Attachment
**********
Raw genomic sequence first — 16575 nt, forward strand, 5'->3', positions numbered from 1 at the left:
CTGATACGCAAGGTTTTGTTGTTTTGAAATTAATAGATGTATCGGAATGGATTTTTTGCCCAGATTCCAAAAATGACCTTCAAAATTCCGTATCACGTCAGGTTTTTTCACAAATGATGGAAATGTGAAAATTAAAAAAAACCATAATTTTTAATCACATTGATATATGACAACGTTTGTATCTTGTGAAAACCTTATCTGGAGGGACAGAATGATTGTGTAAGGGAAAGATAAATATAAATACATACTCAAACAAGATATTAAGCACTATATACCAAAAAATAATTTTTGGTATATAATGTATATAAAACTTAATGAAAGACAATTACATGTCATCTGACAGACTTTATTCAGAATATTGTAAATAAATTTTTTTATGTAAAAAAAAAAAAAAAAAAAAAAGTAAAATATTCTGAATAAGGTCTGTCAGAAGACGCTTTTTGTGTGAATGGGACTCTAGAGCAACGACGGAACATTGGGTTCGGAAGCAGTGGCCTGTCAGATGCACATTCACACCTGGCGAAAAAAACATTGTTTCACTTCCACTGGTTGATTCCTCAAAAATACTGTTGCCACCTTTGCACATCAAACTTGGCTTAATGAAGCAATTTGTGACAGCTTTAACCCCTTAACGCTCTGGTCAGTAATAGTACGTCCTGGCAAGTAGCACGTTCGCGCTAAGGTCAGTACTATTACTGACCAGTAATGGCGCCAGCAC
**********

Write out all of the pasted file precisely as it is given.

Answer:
Raw genomic sequence first — 16575 nt, forward strand, 5'->3', positions numbered from 1 at the left:
CTGATACGCAAGGTTTTGTTGTTTTGAAATTAATAGATGTATCGGAATGGATTTTTTGCCCAGATTCCAAAAATGACCTTCAAAATTCCGTATCACGTCAGGTTTTTTCACAAATGATGGAAATGTGAAAATTAAAAAAAACCATAATTTTTAATCACATTGATATATGACAACGTTTGTATCTTGTGAAAACCTTATCTGGAGGGACAGAATGATTGTGTAAGGGAAAGATAAATATAAATACATACTCAAACAAGATATTAAGCACTATATACCAAAAAATAATTTTTGGTATATAATGTATATAAAACTTAATGAAAGACAATTACATGTCATCTGACAGACTTTATTCAGAATATTGTAAATAAATTTTTTTATGTAAAAAAAAAAAAAAAAAAAAAAGTAAAATATTCTGAATAAGGTCTGTCAGAAGACGCTTTTTGTGTGAATGGGACTCTAGAGCAACGACGGAACATTGGGTTCGGAAGCAGTGGCCTGTCAGATGCACATTCACACCTGGCGAAAAAAACATTGTTTCACTTCCACTGGTTGATTCCTCAAAAATACTGTTGCCACCTTTGCACATCAAACTTGGCTTAATGAAGCAATTTGTGACAGCTTTAACCCCTTAACGCTCTGGTCAGTAATAGTACGTCCTGGCAAGTAGCACGTTCGCGCTAAGGTCAGTACTATTACTGACCAGTAATGGCGCCAGCAC